The popular “all go well” among the Pistons fan base (on Twitter, at least) seems to be getting Jaden Ivey at No. 4 and executing a sign-and-trade with Phoenix to get Deandre Ayton. That team probably has a floor of the Play-In Tournament and a ceiling of playing competitively in the first round. Definitely more instant gratification with this route, but I’m not convinced the long-term outlook is as bright.
Beauty is in the eye of the beholder.
There’s a lot of chatter about Grant and the draft pick, but out of the players on the roster now, who do you think will have a breakout season? — @AustinDayeFan
My vote is for Stewart.
The second-year big man showed real signs of being a really good pick-and-roll defender last season. He also ended the year by making 11 of 18 shots from distance — a 61 percent rate in his last eight games. I believe he’ll have the green light to space the floor immediately at the start of next season. If Stewart has the backing of the coaching staff to shoot the 3-ball out of the gate, I think fans will see the 21-year-old be more of a consistent floor-spacing threat.
If the Pistons can’t find a trade for Grant, will they essentially be forced to extend him this offseason? — @CorumsBurner
This is a good question.
Naturally, some might see losing Grant for nothing as very significant. And that might be true if there are decent-to-good trade packages available this summer, but Detroit waits until the deadline, nothing manifests and then Grant declines an extension and walks in free agency. That wouldn’t be ideal.
However, what if opposing teams with interest in Grant change plans and the Pistons consider extending him but elect not to? I don’t think that scenario is the end of the world. After all, Detroit would open up $20 million in cap space next summer, when the free agency market will be far more enticing than it is this summer. If that cap space helps the Pistons land someone significant, I don’t think many fans would complain that Grant wasn’t traded.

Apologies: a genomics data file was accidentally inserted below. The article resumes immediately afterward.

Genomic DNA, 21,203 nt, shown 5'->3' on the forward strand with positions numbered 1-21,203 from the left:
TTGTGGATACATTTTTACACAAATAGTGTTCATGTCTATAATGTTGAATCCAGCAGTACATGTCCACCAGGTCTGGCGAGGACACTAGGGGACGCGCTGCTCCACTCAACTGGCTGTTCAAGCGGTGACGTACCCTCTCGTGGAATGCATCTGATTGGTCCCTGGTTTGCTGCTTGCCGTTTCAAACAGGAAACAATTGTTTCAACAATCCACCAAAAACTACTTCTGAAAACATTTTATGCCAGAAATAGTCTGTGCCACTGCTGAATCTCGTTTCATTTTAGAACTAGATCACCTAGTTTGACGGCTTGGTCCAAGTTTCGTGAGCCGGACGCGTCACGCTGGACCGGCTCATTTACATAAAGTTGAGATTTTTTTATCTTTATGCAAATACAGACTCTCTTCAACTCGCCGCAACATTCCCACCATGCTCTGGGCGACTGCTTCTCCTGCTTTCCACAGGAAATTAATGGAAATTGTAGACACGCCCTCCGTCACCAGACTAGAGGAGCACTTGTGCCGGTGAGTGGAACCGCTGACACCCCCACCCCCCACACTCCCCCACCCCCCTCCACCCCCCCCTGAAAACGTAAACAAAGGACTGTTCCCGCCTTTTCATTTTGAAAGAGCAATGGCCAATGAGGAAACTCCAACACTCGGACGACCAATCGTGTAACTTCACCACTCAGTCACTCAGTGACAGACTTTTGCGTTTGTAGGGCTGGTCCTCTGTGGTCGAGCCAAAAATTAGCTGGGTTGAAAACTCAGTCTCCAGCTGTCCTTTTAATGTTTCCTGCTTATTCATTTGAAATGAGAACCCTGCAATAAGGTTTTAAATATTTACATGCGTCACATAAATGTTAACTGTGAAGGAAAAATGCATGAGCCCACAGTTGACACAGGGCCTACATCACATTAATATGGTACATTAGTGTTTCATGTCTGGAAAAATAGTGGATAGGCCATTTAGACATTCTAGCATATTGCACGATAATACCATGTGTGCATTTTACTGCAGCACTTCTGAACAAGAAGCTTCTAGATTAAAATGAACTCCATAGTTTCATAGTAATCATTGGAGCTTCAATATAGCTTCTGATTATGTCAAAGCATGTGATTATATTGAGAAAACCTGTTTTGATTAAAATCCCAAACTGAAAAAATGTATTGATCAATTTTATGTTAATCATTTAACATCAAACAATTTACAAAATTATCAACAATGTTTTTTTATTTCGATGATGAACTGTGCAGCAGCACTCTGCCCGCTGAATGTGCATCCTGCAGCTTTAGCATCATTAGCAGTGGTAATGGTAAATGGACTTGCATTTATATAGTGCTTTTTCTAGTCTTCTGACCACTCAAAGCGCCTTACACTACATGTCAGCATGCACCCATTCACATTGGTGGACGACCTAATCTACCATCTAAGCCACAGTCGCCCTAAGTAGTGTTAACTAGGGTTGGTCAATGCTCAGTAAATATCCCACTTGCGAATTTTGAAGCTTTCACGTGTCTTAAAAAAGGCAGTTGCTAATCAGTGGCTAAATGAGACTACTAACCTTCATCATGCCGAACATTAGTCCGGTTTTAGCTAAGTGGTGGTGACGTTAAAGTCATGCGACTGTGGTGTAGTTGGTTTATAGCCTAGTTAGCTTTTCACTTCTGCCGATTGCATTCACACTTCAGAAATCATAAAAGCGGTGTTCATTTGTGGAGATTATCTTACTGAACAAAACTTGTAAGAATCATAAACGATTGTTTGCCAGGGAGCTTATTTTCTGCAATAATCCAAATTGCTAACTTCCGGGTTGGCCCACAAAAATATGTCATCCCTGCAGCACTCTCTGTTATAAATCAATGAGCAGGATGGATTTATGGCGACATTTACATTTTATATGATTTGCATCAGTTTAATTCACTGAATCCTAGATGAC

My guess is if the Pistons don’t trade Grant, they’ll extend him, but there are a few moving parts that need to get sorted out before an extension really becomes possible.
What’s the appetite of ownership and management for tanking another year? — @adityav84
I don’t think “tanking” is the right word here, but I know what you mean.
I do get the sense there are some in ownership and management who would not be opposed to rolling with the young guys for one more year and letting the chips fall where they may. Meaning, if the Cunningham-Bey-Stewart-No. 5 pick-No. The 7 pick nucleus leads the Pistons to the Play-In Tournament, they’ll be happy with that. If that group leads to another top-five pick but individual players improve in the process, I don’t think that’ll be the end of the world.
On the flip side, I know some of the decision-makers are ready to get the ball rolling and start turning a significant corner sooner rather than later. With that being said, I get the sense all (or most) are in unison and that acquiring young talent is of the utmost importance. I don’t get the sense that there is a mandate to make the postseason next year, but the franchise does want to feel good about the individuals asked to steer the ship forward. The organization, as a collective, still appears to have an eye on the future and building this thing the right way, with draft picks, cost-friendly deals and patience in regards to pouncing on a big financial commitment.
Things can change, of course. But at this moment in time, the Pistons aren’t rushing their process just because outsiders might start to feel antsy.
(Photo of Chet Holmgren: Ezra Shaw / Getty Images)